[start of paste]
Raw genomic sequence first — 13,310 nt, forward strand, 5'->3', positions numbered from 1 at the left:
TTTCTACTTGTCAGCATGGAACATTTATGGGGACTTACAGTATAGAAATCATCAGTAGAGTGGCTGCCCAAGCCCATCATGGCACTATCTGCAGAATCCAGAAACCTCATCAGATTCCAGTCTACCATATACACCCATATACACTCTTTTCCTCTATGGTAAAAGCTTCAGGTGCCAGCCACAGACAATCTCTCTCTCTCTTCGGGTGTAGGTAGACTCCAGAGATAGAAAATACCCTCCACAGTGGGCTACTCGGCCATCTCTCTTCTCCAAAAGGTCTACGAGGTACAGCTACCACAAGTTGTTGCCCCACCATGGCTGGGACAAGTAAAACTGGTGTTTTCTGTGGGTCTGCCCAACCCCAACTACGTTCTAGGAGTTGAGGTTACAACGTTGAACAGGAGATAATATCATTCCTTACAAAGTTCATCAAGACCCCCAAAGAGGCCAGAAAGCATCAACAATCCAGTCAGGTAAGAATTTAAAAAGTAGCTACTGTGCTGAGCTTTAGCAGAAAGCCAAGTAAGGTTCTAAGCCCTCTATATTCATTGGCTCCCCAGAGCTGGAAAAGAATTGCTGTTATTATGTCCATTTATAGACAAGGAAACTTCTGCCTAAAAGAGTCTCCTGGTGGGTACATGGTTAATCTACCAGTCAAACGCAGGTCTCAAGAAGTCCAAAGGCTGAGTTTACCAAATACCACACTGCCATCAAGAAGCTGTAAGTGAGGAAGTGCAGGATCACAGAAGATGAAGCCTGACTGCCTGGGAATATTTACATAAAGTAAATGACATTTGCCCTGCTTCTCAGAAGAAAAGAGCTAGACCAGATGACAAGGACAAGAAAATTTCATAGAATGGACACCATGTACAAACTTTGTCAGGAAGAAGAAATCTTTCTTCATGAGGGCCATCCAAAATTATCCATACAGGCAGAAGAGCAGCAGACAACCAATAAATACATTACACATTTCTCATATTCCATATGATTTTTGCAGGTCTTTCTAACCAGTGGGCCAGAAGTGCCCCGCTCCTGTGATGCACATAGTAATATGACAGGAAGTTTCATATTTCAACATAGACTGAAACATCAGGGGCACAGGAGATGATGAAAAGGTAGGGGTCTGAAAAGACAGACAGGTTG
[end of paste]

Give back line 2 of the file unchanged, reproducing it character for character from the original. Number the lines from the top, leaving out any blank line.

TTTCTACTTGTCAGCATGGAACATTTATGGGGACTTACAGTATAGAAATCATCAGTAGAGTGGCTGCCCAAGCCCATCATGGCACTATCTGCAGAATCCAGAAACCTCATCAGATTCCAGTCTACCATATACACCCATATACACTCTTTTCCTCTATGGTAAAAGCTTCAGGTGCCAGCCACAGACAATCTCTCTCTCTCTTCGGGTGTAGGTAGACTCCAGAGATAGAAAATACCCTCCACAGTGGGCTACTCGGCCATCTCTCTTCTCCAAAAGGTCTACGAGGTACAGCTACCACAAGTTGTTGCCCCACCATGGCTGGGACAAGTAAAACTGGTGTTTTCTGTGGGTCTGCCCAACCCCAACTACGTTCTAGGAGTTGAGGTTACAACGTTGAACAGGAGATAATATCATTCCTTACAAAGTTCATCAAGACCCCCAAAGAGGCCAGAAAGCATCAACAATCCAGTCAGGTAAGAATTTAAAAAGTAGCTACTGTGCTGAGCTTTAGCAGAAAGCCAAGTAAGGTTCTAAGCCCTCTATATTCATTGGCTCCCCAGAGCTGGAAAAGAATTGCTGTTATTATGTCCATTTATAGACAAGGAAACTTCTGCCTAAAAGAGTCTCCTGGTGGGTACATGGTTAATCTACCAGTCAAACGCAGGTCTCAAGAAGTCCAAAGGCTGAGTTTACCAAATACCACACTGCCATCAAGAAGCTGTAAGTGAGGAAGTGCAGGATCACAGAAGATGAAGCCTGACTGCCTGGGAATATTTACATAAAGTAAATGACATTTGCCCTGCTTCTCAGAAGAAAAGAGCTAGACCAGATGACAAGGACAAGAAAATTTCATAGAATGGACACCATGTACAAACTTTGTCAGGAAGAAGAAATCTTTCTTCATGAGGGCCATCCAAAATTATCCATACAGGCAGAAGAGCAGCAGACAACCAATAAATACATTACACATTTCTCATATTCCATATGATTTTTGCAGGTCTTTCTAACCAGTGGGCCAGAAGTGCCCCGCTCCTGTGATGCACATAGTAATATGACAGGAAGTTTCATATTTCAACATAGACTGAAACATCAGGGGCACAGGAGATGATGAAAAGGTAGGGGTCTGAAAAGACAGACAGGTTG